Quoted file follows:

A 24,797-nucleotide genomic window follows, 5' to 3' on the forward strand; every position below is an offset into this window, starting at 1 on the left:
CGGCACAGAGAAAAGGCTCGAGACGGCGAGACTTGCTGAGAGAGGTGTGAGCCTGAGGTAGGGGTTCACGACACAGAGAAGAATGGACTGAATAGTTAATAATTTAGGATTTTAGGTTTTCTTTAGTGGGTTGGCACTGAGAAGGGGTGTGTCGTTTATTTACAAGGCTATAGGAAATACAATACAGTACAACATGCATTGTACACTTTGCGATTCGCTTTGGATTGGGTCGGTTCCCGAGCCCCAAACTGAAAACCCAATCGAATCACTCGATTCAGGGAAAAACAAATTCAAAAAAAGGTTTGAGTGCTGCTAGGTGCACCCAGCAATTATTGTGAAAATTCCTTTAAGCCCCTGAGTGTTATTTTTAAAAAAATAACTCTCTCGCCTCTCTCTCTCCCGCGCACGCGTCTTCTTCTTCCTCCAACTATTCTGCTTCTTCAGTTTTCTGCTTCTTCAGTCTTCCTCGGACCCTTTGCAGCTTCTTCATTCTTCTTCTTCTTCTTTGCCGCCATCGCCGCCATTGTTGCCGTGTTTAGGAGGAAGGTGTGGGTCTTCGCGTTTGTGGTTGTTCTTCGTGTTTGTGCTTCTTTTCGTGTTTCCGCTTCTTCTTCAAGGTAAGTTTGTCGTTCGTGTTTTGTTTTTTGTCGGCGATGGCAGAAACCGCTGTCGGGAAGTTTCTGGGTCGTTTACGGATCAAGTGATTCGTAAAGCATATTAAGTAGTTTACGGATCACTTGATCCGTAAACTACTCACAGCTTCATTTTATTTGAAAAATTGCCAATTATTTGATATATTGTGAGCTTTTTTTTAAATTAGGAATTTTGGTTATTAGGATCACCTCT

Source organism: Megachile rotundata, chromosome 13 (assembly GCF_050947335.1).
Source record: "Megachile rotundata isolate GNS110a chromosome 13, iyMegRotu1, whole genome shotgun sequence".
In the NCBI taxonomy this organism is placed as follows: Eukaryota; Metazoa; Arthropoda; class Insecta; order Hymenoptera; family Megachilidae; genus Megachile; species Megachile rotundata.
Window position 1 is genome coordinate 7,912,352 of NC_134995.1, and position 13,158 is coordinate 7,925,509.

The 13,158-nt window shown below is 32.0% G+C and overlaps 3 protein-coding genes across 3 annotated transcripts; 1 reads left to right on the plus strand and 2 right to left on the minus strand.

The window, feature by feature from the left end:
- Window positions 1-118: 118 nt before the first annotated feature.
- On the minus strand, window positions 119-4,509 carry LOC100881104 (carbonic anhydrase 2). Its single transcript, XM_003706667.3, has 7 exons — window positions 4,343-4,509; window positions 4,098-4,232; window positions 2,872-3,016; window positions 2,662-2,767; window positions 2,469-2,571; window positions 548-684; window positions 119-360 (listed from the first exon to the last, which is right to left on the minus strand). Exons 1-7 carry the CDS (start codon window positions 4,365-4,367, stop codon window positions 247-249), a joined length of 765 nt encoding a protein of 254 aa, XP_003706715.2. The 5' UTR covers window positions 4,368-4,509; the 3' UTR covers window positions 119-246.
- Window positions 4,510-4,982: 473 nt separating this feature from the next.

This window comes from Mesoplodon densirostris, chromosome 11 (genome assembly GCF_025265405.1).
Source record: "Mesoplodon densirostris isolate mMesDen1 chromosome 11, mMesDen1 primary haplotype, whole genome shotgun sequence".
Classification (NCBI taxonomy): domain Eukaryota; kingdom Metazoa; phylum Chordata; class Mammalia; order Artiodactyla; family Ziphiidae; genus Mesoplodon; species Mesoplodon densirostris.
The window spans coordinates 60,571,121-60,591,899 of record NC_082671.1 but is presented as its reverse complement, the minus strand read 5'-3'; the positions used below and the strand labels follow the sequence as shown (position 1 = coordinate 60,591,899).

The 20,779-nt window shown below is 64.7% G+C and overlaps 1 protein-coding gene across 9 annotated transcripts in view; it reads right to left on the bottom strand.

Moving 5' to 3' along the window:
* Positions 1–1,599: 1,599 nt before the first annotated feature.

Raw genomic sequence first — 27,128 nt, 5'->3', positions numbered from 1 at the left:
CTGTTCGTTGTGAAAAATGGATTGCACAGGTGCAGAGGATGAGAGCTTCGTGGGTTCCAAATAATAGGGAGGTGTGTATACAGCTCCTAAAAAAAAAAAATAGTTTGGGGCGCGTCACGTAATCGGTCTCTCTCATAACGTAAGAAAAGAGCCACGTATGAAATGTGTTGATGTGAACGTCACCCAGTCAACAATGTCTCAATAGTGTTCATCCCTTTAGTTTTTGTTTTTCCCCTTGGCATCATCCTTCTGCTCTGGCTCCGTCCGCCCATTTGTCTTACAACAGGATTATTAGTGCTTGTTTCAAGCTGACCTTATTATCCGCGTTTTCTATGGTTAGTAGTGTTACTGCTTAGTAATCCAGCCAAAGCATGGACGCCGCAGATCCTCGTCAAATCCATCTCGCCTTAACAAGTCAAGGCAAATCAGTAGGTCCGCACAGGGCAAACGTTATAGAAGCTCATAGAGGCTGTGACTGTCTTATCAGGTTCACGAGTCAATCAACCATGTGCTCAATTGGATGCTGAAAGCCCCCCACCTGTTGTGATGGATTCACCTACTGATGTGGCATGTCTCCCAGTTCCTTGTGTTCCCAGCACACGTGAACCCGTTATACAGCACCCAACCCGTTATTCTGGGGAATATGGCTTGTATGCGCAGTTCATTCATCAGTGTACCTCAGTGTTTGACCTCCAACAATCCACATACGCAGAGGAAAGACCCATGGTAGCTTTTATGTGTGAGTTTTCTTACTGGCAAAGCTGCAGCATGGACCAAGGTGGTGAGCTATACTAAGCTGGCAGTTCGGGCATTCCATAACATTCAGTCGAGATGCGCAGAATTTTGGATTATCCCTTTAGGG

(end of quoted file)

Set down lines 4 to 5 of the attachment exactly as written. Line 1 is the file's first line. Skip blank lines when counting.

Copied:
Source record: "Megachile rotundata isolate GNS110a chromosome 13, iyMegRotu1, whole genome shotgun sequence".
In the NCBI taxonomy this organism is placed as follows: Eukaryota; Metazoa; Arthropoda; class Insecta; order Hymenoptera; family Megachilidae; genus Megachile; species Megachile rotundata.